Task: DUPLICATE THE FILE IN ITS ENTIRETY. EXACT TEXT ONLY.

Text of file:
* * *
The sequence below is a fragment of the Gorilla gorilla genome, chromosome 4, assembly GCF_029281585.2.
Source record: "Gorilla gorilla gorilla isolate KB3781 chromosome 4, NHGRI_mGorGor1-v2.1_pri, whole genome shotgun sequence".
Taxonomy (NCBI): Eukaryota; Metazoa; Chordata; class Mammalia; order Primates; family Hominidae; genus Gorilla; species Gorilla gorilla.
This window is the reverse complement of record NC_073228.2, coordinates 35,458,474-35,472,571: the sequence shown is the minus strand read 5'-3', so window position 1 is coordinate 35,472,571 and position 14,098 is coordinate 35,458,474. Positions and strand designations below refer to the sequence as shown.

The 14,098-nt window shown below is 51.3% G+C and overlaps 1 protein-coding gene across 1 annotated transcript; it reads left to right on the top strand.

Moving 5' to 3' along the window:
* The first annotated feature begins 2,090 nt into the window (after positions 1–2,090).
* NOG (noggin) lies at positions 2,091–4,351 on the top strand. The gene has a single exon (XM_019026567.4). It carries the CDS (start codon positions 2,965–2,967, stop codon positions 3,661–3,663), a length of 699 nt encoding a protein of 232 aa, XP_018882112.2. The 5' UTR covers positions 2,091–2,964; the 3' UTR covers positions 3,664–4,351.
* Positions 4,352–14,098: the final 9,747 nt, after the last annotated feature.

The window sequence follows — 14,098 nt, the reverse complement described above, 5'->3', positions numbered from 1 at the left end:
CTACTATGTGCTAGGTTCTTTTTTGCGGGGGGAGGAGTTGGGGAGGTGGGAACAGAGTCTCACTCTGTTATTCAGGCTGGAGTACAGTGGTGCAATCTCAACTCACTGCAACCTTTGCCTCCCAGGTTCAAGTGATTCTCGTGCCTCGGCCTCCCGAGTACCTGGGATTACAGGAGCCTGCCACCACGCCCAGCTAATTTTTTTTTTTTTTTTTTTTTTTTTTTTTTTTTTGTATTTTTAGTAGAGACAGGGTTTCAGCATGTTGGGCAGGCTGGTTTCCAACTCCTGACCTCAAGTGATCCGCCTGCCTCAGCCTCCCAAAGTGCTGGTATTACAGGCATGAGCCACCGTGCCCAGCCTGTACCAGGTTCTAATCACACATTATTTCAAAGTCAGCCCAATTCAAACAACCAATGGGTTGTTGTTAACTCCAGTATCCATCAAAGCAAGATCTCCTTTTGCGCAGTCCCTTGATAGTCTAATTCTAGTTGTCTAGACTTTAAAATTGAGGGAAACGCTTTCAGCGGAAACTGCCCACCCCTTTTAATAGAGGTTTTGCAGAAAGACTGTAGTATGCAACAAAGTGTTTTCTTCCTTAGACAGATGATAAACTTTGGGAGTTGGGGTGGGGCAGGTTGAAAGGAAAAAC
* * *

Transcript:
The sequence below is a fragment of the Gorilla gorilla genome, chromosome 4, assembly GCF_029281585.2.
Source record: "Gorilla gorilla gorilla isolate KB3781 chromosome 4, NHGRI_mGorGor1-v2.1_pri, whole genome shotgun sequence".
Taxonomy (NCBI): Eukaryota; Metazoa; Chordata; class Mammalia; order Primates; family Hominidae; genus Gorilla; species Gorilla gorilla.
This window is the reverse complement of record NC_073228.2, coordinates 35,458,474-35,472,571: the sequence shown is the minus strand read 5'-3', so window position 1 is coordinate 35,472,571 and position 14,098 is coordinate 35,458,474. Positions and strand designations below refer to the sequence as shown.

The 14,098-nt window shown below is 51.3% G+C and overlaps 1 protein-coding gene across 1 annotated transcript; it reads left to right on the top strand.

Moving 5' to 3' along the window:
* The first annotated feature begins 2,090 nt into the window (after positions 1–2,090).
* NOG (noggin) lies at positions 2,091–4,351 on the top strand. The gene has a single exon (XM_019026567.4). It carries the CDS (start codon positions 2,965–2,967, stop codon positions 3,661–3,663), a length of 699 nt encoding a protein of 232 aa, XP_018882112.2. The 5' UTR covers positions 2,091–2,964; the 3' UTR covers positions 3,664–4,351.
* Positions 4,352–14,098: the final 9,747 nt, after the last annotated feature.

The window sequence follows — 14,098 nt, the reverse complement described above, 5'->3', positions numbered from 1 at the left end:
CTACTATGTGCTAGGTTCTTTTTTGCGGGGGGAGGAGTTGGGGAGGTGGGAACAGAGTCTCACTCTGTTATTCAGGCTGGAGTACAGTGGTGCAATCTCAACTCACTGCAACCTTTGCCTCCCAGGTTCAAGTGATTCTCGTGCCTCGGCCTCCCGAGTACCTGGGATTACAGGAGCCTGCCACCACGCCCAGCTAATTTTTTTTTTTTTTTTTTTTTTTTTTTTTTTTTTGTATTTTTAGTAGAGACAGGGTTTCAGCATGTTGGGCAGGCTGGTTTCCAACTCCTGACCTCAAGTGATCCGCCTGCCTCAGCCTCCCAAAGTGCTGGTATTACAGGCATGAGCCACCGTGCCCAGCCTGTACCAGGTTCTAATCACACATTATTTCAAAGTCAGCCCAATTCAAACAACCAATGGGTTGTTGTTAACTCCAGTATCCATCAAAGCAAGATCTCCTTTTGCGCAGTCCCTTGATAGTCTAATTCTAGTTGTCTAGACTTTAAAATTGAGGGAAACGCTTTCAGCGGAAACTGCCCACCCCTTTTAATAGAGGTTTTGCAGAAAGACTGTAGTATGCAACAAAGTGTTTTCTTCCTTAGACAGATGATAAACTTTGGGAGTTGGGGTGGGGCAGGTTGAAAGGAAAAAC